How we deal with complaints against CMCs.
When we receive a complaint about your business we’ll ask you to look at it if you haven’t already done so. Once you’ve given the customer your final response, or the time to do so has passed, we’ll look into the complaint.
We’ll check the complaint is something we can deal with and ask you for your side of the story. One of our case handlers will investigate and let you know the outcome based on what they think is fair and reasonable.
If you or your customer disagree with this, you can ask for a final decision from an ombudsman.
Investigating the complaint
A case handler will look into the complaint and contact you and the customer by phone, email or post. We’ll keep you updated throughout our investigation.
We’ll often need some more information from you. Depending on what the complaint is, we might ask for copies of things like the terms of your agreement with a customer.
We’ll let you know what we need, and by when. You should send us anything you think is important, even if we haven’t asked for it. If there’s a reason you can’t send us the information by the date we’ve asked for it, let us know straight away.
We may share the information provided to us from either party and sometimes ask for comments on it.
When sending information, please make sure it’s clear and complete – this will help us to understand how you reached a particular decision.
While we’re dealing with the complaint
While we consider a complaint, you can continue to deal with your customer as usual. But if anything you do is relevant to the complaint, or you want to make an offer to resolve things, you should let us know.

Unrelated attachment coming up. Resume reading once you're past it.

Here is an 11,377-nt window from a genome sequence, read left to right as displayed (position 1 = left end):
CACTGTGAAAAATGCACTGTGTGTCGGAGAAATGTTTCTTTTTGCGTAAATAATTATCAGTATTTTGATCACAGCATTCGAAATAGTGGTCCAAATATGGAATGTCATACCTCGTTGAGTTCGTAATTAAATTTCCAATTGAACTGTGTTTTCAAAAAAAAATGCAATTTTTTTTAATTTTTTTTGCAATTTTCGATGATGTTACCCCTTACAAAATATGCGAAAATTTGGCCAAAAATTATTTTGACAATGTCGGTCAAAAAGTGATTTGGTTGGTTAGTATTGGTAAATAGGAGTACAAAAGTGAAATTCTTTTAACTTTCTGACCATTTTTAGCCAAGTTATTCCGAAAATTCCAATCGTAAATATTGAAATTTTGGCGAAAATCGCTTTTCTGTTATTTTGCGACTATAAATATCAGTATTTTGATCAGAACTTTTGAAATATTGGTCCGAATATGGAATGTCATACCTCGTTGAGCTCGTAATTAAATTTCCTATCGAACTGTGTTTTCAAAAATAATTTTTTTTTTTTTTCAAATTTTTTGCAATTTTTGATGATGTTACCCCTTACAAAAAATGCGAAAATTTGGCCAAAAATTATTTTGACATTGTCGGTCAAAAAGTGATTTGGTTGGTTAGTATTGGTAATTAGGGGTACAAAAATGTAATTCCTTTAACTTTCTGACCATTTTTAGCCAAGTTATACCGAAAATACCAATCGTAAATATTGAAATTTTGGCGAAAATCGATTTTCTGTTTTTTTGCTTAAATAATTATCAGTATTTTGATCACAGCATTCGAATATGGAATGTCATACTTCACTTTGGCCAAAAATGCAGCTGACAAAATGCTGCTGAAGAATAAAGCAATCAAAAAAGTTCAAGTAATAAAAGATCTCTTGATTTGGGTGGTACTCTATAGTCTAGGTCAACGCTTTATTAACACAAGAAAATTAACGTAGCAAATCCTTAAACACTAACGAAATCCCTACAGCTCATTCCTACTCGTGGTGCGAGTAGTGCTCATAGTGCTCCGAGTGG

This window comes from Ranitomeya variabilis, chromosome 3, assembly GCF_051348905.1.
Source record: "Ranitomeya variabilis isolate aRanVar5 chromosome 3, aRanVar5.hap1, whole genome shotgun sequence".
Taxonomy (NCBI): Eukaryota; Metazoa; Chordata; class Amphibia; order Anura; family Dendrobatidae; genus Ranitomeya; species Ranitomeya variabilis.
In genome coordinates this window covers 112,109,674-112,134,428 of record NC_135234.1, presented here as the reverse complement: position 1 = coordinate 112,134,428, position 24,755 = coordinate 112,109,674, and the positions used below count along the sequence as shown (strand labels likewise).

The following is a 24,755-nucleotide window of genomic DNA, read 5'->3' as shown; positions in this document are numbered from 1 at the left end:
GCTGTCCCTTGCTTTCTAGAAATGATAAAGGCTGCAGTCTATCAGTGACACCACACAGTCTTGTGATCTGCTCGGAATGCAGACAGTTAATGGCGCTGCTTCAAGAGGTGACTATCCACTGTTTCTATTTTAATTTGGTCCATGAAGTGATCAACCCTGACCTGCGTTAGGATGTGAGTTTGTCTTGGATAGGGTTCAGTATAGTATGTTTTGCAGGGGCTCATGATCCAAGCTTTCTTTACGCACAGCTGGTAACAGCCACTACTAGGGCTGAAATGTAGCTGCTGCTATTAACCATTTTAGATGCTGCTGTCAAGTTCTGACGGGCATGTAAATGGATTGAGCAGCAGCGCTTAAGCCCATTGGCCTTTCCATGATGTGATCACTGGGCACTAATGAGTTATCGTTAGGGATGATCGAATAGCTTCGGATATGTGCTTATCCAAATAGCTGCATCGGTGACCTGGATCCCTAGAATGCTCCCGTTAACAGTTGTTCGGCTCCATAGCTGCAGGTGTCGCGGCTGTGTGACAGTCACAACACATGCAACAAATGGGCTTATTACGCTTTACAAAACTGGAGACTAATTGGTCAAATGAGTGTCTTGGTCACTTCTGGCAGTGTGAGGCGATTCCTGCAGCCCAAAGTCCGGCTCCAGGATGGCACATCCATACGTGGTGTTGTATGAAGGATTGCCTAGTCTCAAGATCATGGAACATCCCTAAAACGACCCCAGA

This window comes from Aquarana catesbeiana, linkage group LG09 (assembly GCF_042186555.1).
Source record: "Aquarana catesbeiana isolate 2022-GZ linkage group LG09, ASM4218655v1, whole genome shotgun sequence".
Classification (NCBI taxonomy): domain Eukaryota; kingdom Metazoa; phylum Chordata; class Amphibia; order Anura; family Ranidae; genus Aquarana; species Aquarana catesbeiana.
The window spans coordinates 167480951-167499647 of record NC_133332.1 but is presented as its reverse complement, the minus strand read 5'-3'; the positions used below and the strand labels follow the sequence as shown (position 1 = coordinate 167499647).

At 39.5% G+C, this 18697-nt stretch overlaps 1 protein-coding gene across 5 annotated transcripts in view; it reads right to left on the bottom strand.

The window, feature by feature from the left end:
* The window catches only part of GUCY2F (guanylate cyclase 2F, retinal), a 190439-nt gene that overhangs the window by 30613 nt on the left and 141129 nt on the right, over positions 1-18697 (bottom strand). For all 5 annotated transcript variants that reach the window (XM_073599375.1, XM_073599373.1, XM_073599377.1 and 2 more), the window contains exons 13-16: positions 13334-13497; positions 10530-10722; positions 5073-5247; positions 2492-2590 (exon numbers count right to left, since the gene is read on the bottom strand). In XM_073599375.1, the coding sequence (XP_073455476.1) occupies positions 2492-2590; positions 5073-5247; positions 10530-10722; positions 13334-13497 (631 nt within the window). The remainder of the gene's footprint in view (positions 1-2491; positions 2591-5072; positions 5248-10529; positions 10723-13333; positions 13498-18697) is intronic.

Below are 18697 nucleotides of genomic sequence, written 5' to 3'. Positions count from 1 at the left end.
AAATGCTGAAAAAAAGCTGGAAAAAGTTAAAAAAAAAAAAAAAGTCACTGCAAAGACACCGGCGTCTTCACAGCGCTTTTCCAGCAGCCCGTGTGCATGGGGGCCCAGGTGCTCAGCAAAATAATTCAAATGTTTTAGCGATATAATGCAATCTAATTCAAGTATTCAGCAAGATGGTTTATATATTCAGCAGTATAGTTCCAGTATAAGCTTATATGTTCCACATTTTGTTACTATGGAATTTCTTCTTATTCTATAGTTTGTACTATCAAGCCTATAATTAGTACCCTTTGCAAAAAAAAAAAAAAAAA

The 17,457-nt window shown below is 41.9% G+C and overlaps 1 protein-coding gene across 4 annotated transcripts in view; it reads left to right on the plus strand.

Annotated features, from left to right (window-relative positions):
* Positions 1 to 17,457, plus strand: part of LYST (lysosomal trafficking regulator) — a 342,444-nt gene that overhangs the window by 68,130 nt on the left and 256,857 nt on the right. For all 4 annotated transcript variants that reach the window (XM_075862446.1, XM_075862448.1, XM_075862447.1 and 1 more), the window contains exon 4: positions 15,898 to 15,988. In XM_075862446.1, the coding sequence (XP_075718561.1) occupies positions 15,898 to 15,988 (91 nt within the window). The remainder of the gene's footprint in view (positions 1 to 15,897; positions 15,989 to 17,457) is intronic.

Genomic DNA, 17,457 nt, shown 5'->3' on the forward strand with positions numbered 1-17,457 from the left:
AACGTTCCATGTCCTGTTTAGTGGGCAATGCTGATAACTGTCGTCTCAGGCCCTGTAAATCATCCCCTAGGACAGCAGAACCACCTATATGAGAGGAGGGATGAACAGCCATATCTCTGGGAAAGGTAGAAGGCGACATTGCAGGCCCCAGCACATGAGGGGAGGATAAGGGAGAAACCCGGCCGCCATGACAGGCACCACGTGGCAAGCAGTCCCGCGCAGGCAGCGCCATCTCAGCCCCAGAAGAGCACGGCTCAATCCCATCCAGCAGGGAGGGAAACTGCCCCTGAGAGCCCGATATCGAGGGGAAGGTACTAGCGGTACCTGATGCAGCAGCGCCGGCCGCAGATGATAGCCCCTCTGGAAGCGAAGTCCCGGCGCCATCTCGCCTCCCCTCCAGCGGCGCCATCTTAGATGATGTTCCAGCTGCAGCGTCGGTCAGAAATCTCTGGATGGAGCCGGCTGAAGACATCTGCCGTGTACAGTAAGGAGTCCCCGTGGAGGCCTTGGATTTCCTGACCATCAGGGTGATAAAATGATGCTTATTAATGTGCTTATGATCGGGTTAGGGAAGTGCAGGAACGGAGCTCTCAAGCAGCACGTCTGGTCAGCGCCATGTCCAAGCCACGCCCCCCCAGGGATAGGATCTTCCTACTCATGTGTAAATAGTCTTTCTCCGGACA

You should tell us about any legal action you're thinking of taking. We might ask that you wait until we’ve finished investigating the complaint before you take any related action (such as proceedings to recover a debt).
Telling you what we think
We’ll weigh up everything we’ve been given and tell you and your customer what we think. We’ll often do this over the phone, but we’ll always follow up our view in writing.
The Claims Management Conduct of Business (CMCOB) sourcebook in the Financial Conduct Authority handbook sets out the standards of conduct for all CMCs regulated by the FCA. We’ll look at these as part of deciding what's a fair and reasonable way to resolve the complaint.
Where we think you’ve treated your customer fairly, we’ll say so. But if we think they’ve lost out, we’ll explain why and what you need to do to put things right.
If you or your customer don’t agree with what we’ve said, you can ask for the complaint to be referred to an ombudsman.
An ombudsman’s decision
If an ombudsman looks into your case, you’ll need to send any relevant information we haven’t already seen before they issue their decision. We’ll give you plenty of opportunity to do this.
The ombudsman will look at all the information and individual circumstances of the complaint, taking into account things like relevant law, regulations and good practice. They’ll decide what’s fair and reasonable in their opinion, and give the consumer a certain amount of time to accept or reject their decision.
An ombudsman’s decision marks the end of our involvement in the dispute.
If your customer accepts our final decision within the time given, it’s legally binding for both parties. You’ll have to do what the ombudsman has said to put things right.
If your customer doesn’t accept the decision, then it isn’t binding. However, they could still choose to take the issue to court.
Very occasionally, a consumer might accept the decision after the deadline has passed. If this happens, we’ll let you know if the decision is still binding.
Complaints about how we’ve handled a case
If you’re unhappy with how we’ve handled a case, let us know why and we’ll review the level of service we gave you.
Please be aware that this doesn’t include reviewing the outcome of a case.
Find out how to complain about our service.
If you’ve got questions about our general approach, you can contact our business advice desk, which is a free service for businesses.